Let’s begin with the faintest object on the list, which, admittedly, is a nontraditional opener. But in this case, it’s well worth a look because, at a distance of 275,000 light-years, it’s one of our galaxy’s most remote globulars. The Intergalactic Wanderer (NGC 2419) lies in Lynx, itself a fairly dim constellation. A good way to locate the magnitude 10.5 glob is to search the star-poor region 7° north of Castor (Alpha [α] Geminorum). If you use a magnification of 200x or greater in an 8-inch or larger telescope, you’ll see a 4′-diameter fuzzball with a slightly brighter center ringed by a fainter halo that’s not uniformly lit.
From the faintest glob, we head to the one farthest south, NGC 3201 in Vela. At magnitude 6.8, it’s quite easy to spot through a finder scope about 6° west-northwest of Mu (μ) Velorum. The first thing you’ll notice is how big it is — 0.3° in diameter.
A 4-inch scope reveals only a crowd of unresolvable stars at the cluster’s bright center. A 10-inch or larger instrument will reveal more than 100 stars. At powers above 200x, a moderately dark but shallow V-shaped indentation is apparent on the globular’s southern side.
The first Messier object on our list, M68 in Hydra, glows at magnitude 7.6 and measures 12′ across. To find it, look 3.5° south-southeast of Kraz (Beta [β] Corvi).
When you look at the fourth object on the list, M53 in Coma Berenices, you’re getting a two-for-one treat. It glows at magnitude 7.7 and spans a worthy 12.6′. To spot it, just point your scope 1° northeast of Diadem (Alpha Comae Berenices).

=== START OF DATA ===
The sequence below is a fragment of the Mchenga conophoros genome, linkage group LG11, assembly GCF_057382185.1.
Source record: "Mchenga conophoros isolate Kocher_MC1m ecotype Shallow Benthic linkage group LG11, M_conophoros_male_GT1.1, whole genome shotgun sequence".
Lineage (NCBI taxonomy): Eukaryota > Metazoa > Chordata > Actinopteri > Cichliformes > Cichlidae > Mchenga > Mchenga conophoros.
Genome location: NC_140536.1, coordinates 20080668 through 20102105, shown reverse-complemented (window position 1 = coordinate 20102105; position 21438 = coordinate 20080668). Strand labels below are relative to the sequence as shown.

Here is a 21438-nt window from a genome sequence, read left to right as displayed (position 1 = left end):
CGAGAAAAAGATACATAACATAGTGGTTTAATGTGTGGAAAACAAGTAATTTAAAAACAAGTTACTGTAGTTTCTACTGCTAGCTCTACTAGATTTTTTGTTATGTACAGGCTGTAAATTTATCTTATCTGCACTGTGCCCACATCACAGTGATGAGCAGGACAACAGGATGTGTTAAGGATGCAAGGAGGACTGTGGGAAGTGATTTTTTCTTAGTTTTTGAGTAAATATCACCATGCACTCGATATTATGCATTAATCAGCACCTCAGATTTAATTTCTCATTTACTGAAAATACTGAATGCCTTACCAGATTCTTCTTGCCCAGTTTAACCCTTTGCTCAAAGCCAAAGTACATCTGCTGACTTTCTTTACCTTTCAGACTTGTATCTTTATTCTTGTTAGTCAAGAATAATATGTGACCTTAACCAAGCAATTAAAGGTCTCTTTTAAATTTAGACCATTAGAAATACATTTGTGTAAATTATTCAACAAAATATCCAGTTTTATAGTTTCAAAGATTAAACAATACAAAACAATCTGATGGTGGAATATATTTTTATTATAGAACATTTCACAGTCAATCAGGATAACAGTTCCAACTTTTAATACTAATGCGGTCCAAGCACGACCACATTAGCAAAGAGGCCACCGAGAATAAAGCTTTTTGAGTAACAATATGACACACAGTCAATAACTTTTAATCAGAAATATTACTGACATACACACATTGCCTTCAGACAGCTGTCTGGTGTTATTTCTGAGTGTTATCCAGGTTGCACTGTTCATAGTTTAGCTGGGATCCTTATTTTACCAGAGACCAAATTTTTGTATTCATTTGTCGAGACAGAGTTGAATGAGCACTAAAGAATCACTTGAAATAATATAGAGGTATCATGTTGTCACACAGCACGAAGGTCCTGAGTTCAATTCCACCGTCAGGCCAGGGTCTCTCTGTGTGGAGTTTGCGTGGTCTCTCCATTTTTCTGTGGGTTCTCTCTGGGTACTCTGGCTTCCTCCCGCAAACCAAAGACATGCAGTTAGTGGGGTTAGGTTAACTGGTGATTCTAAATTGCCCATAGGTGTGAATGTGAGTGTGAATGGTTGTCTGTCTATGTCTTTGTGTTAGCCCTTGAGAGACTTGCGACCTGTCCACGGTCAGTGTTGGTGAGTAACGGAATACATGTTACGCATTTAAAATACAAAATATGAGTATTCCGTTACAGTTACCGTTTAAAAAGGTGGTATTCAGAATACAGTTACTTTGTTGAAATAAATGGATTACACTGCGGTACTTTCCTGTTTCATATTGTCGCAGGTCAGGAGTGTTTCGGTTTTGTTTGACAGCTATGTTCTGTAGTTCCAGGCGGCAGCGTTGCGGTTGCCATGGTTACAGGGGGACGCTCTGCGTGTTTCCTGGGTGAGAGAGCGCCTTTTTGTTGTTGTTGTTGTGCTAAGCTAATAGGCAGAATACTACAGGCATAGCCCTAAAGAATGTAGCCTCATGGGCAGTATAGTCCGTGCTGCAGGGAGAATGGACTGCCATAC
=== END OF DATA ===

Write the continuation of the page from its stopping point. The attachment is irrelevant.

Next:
Through a 4-inch scope under a dark sky, you’ll resolve more than a dozen outlier stars. But most of M53’s stars lie at the cluster’s center. Because this region of sky doesn’t contain many stars visible through small scopes, you’ll easily define the glob’s edge.
The second part of this treat is NGC 5053, which you’ll spot in the same low-power field of view as M53. At magnitude 9.9, it’s noticeably fainter than its partner, although with a diameter of 10.5′, they have comparable sizes. That, however, is where the similarity ends. With just a few dozen widely spaced stars visible, NGC 5053 looks more like an open cluster than a globular. But take in the big picture and see if you can pick out its roughly triangular shape.
Moving on, we come to the second-brightest glob in the spring sky, M3 in Canes Venatici. At magnitude 6.3, it’s visible to the naked eye for some observers. And, spanning 16.2′, it’s more than half the diameter of the Full Moon. You’ll find it midway between Arcturus (Alpha Boötis) and Cor Caroli (Alpha Canum Venaticorum).
We end our springtime hunt for globulars with the brightest of the season — and, indeed, the brightest in the Northern Hemisphere sky: M5 in Serpens Caput. This great object glows at magnitude 5.7 and measures 17.4′ across.
To find it, look 12° north of Zubeneschamali (Beta Librae). Sharp-eyed observers can spot M5 from a dark site without optical aid. If your eyes are up to the task, you’ll first spot the 5th-magnitude star, 5 Serpentis, 22′ southeast of M5. The star is twice as bright as the cluster.
M5 explodes with detail through any size telescope. That said, a 4-inch scope will reveal just a few dozen stars, while an 11-inch will expose more than 100. At a magnification of 150x or more, you’ll see that M5 has a grainy structure and that its core is condensed, making up about 25 percent of the cluster’s diameter. Make sure to also look for the many streamers of stars emanating from its core.